Meth is a scourge that just won’t go away. Despite laws to discourage its production, people are arrested every day in this state and charged with manufacturing this vile and toxic drug. We say meth is toxic because that’s exactly what it is — toxic to the body, toxic to the mind and toxic to the environment.
As we reported in Monday’s paper, Carter County sheriff’s deputies discovered a large methamphetamine dump site Sunday afternoon while responding to a domestic violence call at a house at 121 Riverbottom Road.
Lt. Mike Little said garbage found near the house included cold medicine packs that provide the active ingredient in meth — pseudoephedrine. Deputies also found empty cans of Coleman lantern fuel and cold packs containing ammonium nitrate and other items.
The dump site is suspected to be the largest ever found in Carter County, and that’s saying something since Carter County is now ranked third in the state for the number of meth sites discovered. It was so large that it required double the number of lab technicians usually needed to clean up such a dangerous meth site.
Six people have been charged with meth production as a result of finding the toxic dump. One resident of the home will also be charged with aggravated child endangerment. Her 3-year-old daughter has been placed in the custody of other family members.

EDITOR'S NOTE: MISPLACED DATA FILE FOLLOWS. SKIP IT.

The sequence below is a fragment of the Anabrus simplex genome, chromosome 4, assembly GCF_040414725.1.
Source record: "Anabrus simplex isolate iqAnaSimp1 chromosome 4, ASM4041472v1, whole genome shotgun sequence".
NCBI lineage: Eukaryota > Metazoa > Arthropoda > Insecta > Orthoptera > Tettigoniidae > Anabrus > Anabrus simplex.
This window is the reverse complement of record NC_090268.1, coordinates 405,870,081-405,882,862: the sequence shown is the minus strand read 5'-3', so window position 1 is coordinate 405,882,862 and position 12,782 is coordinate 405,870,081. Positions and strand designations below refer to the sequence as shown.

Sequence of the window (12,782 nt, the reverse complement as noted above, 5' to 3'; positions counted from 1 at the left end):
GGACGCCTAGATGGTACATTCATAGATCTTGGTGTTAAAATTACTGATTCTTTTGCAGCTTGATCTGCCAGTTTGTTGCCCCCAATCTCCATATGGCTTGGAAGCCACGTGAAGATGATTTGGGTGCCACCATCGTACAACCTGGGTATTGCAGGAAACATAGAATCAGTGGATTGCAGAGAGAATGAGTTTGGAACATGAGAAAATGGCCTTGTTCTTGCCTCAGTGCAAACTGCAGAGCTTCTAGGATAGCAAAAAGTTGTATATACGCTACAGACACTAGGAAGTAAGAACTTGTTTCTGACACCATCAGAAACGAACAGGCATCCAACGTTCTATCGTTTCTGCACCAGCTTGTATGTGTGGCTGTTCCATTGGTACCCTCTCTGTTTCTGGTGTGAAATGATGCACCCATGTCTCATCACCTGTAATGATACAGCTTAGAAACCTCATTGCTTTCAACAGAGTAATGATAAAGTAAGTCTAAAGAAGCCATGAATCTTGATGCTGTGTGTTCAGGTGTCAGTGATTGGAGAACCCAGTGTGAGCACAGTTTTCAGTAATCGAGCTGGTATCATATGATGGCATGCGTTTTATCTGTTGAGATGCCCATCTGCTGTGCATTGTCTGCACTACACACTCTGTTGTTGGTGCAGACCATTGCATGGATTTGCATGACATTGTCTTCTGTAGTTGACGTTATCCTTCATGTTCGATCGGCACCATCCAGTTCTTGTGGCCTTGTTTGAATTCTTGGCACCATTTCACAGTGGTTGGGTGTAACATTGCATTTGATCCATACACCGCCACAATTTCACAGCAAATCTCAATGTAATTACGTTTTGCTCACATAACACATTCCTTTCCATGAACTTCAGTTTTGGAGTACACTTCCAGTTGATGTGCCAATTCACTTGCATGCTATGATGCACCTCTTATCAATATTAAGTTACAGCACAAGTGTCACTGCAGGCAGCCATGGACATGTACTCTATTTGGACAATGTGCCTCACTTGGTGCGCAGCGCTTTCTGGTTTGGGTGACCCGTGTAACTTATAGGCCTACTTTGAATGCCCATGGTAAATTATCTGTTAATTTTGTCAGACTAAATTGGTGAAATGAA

Little said young children are frequently found inside homes where meth is being manufactured. The making of this dreadful drug can cause respiratory and kidney problems for anyone, especially children, who inhale the toxic fumes.
“It is a health hazard and it is heartbreaking,” Little said.
It is heartbreaking. It’s heartbreaking to see what meth does to people — how the drug wrecks both their health and their families. It’s heartbreaking to see parents place their children and their neighbors in jeopardy to make this terrible drug.
In addition to the health hazards caused by inhaling the chemicals involved with making meth, exploding clandestine labs have been known to blow homes right off their foundations. That’s why homeowners have a right to know if a convicted meth offender is living next door.
Knowledge is power, and Tennessee’s meth registry is an effective tool for battling this drug problem. The meth offender registry lists a person’s name, date of birth and the crime he or she was convicted of, much like the state’s sex offender registry. To view the meth-offender registry, visit www.tennesseeanytime.org/methor/.